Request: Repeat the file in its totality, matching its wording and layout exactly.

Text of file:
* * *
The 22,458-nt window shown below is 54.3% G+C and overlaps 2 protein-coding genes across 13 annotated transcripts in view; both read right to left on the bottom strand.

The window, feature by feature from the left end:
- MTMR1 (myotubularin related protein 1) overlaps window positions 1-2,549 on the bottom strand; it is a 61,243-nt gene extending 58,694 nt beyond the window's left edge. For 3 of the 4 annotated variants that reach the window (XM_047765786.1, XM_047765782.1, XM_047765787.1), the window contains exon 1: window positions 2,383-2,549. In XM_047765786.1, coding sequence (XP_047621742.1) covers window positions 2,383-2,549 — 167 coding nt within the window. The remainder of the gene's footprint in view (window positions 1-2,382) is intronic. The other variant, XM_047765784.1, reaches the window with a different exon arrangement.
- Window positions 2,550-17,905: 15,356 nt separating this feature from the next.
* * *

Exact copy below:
The 22,458-nt window shown below is 54.3% G+C and overlaps 2 protein-coding genes across 13 annotated transcripts in view; both read right to left on the bottom strand.

The window, feature by feature from the left end:
- MTMR1 (myotubularin related protein 1) overlaps window positions 1-2,549 on the bottom strand; it is a 61,243-nt gene extending 58,694 nt beyond the window's left edge. For 3 of the 4 annotated variants that reach the window (XM_047765786.1, XM_047765782.1, XM_047765787.1), the window contains exon 1: window positions 2,383-2,549. In XM_047765786.1, coding sequence (XP_047621742.1) covers window positions 2,383-2,549 — 167 coding nt within the window. The remainder of the gene's footprint in view (window positions 1-2,382) is intronic. The other variant, XM_047765784.1, reaches the window with a different exon arrangement.
- Window positions 2,550-17,905: 15,356 nt separating this feature from the next.